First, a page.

There is some evidence to suggest that this number is high because many men fail to take ED drugs properly which can inhibit a favorable response. Even so, an article published by Harvard Health Publishing suggests that ED drugs fail to work for 30 percent of the men who take them.

Not only is there a risk that erectile dysfunction drugs might not work, but they could trigger some unpleasant side effects. Using Viagra as an example, some of the most common side effects are:

  • Headache
  • Flushing of the skin
  • Upset stomach
  • Changes in vision
  • Runny or stuffy nose
  • Back pain
  • Muscle aches
  • Nausea
  • Dizziness or fainting
  • Rashes

If you are taking prescription drugs for erectile dysfunction but you don't see the results you want, there are several options available to you. Before you consider an alternative course of treatment, ask yourself whether you are using the drug correctly. Many men fail to read the instructions or follow their doctor’s advice when it comes to ED drugs.

Here are six common mistakes men make when taking drugs for erectile dysfunction:

  1. Expecting a miracle – Drugs for ED are designed to improve blood flow to the penis, but they won’t enhance your arousal — you still need to become aroused to achieve an erection. You should also know that these drugs may not work immediately.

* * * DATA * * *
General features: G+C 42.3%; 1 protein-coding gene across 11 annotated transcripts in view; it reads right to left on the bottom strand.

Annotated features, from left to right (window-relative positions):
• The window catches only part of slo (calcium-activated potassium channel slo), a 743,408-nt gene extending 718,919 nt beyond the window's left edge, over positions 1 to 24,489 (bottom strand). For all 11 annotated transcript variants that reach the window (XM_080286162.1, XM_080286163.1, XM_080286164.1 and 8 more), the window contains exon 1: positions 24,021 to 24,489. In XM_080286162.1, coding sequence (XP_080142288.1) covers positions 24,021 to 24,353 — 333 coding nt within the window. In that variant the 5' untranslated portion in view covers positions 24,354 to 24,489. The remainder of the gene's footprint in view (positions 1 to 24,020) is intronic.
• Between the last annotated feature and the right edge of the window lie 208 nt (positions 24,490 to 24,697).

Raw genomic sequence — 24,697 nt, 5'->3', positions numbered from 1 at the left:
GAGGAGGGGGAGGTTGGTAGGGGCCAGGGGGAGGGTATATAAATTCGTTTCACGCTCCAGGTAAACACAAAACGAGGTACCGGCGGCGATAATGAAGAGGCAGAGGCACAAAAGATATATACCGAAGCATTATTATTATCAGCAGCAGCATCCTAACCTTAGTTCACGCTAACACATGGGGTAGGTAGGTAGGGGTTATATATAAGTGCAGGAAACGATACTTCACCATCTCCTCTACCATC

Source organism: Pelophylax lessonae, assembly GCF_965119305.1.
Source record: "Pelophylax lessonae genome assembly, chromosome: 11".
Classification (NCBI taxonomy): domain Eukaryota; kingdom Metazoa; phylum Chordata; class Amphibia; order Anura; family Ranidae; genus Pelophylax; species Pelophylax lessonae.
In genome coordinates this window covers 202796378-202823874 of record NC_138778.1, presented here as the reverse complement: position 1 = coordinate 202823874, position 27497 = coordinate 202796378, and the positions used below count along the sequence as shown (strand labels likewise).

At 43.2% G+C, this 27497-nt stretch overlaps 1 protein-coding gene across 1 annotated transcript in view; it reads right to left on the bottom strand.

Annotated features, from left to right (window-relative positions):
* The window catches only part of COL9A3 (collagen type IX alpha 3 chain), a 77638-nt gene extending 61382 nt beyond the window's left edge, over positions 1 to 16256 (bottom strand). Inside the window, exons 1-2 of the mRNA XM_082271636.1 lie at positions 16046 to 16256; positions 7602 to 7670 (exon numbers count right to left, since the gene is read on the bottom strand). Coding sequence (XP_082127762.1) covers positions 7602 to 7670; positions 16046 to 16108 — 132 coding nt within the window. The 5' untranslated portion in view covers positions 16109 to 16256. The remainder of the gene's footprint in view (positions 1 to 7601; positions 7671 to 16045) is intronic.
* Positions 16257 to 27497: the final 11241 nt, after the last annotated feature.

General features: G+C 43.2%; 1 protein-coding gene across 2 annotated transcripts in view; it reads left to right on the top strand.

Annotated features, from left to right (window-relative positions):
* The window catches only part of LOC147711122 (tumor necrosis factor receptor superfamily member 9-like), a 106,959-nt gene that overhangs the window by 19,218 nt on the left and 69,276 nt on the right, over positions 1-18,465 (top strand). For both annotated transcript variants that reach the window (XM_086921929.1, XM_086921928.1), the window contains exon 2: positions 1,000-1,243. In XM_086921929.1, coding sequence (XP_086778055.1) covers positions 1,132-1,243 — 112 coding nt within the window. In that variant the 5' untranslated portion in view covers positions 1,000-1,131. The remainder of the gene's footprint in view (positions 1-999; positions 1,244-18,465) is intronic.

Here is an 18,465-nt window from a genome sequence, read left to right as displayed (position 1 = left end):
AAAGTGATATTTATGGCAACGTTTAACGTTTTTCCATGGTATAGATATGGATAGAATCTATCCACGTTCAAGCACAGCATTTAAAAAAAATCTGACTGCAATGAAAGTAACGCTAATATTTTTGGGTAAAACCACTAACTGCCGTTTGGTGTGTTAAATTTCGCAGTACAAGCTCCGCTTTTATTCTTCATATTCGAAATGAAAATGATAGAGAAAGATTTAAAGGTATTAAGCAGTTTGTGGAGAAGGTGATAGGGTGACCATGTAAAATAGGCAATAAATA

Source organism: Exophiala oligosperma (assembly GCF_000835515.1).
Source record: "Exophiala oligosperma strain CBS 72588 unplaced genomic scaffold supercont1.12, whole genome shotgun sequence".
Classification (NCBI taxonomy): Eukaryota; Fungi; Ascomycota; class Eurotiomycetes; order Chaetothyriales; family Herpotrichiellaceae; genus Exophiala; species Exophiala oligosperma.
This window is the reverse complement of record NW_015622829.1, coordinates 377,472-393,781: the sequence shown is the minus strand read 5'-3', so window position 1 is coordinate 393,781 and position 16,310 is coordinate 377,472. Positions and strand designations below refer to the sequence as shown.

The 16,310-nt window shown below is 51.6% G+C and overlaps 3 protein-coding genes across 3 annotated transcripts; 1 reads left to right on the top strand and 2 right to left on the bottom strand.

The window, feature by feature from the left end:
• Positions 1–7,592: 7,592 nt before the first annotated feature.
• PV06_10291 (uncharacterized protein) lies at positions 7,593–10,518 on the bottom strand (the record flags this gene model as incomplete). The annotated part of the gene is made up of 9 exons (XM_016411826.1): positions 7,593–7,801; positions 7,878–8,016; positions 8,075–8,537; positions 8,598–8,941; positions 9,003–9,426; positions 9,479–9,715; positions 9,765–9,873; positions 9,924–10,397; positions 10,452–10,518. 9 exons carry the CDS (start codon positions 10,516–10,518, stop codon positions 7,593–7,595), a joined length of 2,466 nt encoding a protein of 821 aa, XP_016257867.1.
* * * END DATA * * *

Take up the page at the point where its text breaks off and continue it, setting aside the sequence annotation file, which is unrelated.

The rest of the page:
2. Taking the wrong dose –  Every man — and their needs — are different. Naturally, every man’s ED treatment is going to be different, as well. If you’re finding ED drugs aren’t as effective as you’d like (or aren’t effective at all), talk to your healthcare provider. They’ll be able to prescribe a different dosage of your current drug, or even prescribe you another drug to try out. The process can take some time to dial in. 
  3. Not waiting long enough – Again, ED drugs are not a magical pill that will immediately give you an erection – you need to give the drug some time to work. ED medications like sildenafil may begin working in under an hour, but others (like Cialis) may take longer to be effective
  4. Giving up too soon – It is impossible to tell how your body is going to respond to a drug — any drug — so don’t be discouraged if your ED drug doesn’t work the first time. If you’re not getting the results you want after some time has passed, speak to your healthcare provider. 
  5. Trying only one drug – Like we said above, everybody responds differently to different medications.. If the first erectile dysfunction drug your healthcare provider prescribes isn’t working or giving you the results you want, talk to them about trying another medication.

After reviewing the mistakes from the list above, ask yourself honestly whether you are using your ED drugs correctly. If you are and you still aren’t experiencing any relief from your symptoms, it may be time to consider an alternative treatment. Keep reading to learn more.